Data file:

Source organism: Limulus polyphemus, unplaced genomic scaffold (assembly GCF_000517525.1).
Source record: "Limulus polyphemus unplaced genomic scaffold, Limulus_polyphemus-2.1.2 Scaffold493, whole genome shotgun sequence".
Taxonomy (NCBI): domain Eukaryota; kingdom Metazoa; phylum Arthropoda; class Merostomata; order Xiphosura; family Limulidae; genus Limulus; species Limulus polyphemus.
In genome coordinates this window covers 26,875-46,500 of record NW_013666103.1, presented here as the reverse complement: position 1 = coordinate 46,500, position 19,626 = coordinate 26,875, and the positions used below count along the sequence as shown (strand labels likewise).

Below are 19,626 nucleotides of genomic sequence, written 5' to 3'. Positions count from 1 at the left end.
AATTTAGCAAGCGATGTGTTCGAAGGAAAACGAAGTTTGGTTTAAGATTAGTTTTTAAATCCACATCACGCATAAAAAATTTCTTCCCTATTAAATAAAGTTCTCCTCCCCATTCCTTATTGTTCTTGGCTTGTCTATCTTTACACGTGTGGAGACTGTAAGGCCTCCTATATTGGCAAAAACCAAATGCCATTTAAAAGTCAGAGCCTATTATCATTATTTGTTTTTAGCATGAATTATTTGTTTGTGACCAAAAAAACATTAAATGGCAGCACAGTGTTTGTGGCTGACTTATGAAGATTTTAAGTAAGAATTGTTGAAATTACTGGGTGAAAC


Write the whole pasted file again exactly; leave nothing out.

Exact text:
Source organism: Limulus polyphemus, unplaced genomic scaffold (assembly GCF_000517525.1).
Source record: "Limulus polyphemus unplaced genomic scaffold, Limulus_polyphemus-2.1.2 Scaffold493, whole genome shotgun sequence".
Taxonomy (NCBI): domain Eukaryota; kingdom Metazoa; phylum Arthropoda; class Merostomata; order Xiphosura; family Limulidae; genus Limulus; species Limulus polyphemus.
In genome coordinates this window covers 26,875-46,500 of record NW_013666103.1, presented here as the reverse complement: position 1 = coordinate 46,500, position 19,626 = coordinate 26,875, and the positions used below count along the sequence as shown (strand labels likewise).

Below are 19,626 nucleotides of genomic sequence, written 5' to 3'. Positions count from 1 at the left end.
AATTTAGCAAGCGATGTGTTCGAAGGAAAACGAAGTTTGGTTTAAGATTAGTTTTTAAATCCACATCACGCATAAAAAATTTCTTCCCTATTAAATAAAGTTCTCCTCCCCATTCCTTATTGTTCTTGGCTTGTCTATCTTTACACGTGTGGAGACTGTAAGGCCTCCTATATTGGCAAAAACCAAATGCCATTTAAAAGTCAGAGCCTATTATCATTATTTGTTTTTAGCATGAATTATTTGTTTGTGACCAAAAAAACATTAAATGGCAGCACAGTGTTTGTGGCTGACTTATGAAGATTTTAAGTAAGAATTGTTGAAATTACTGGGTGAAAC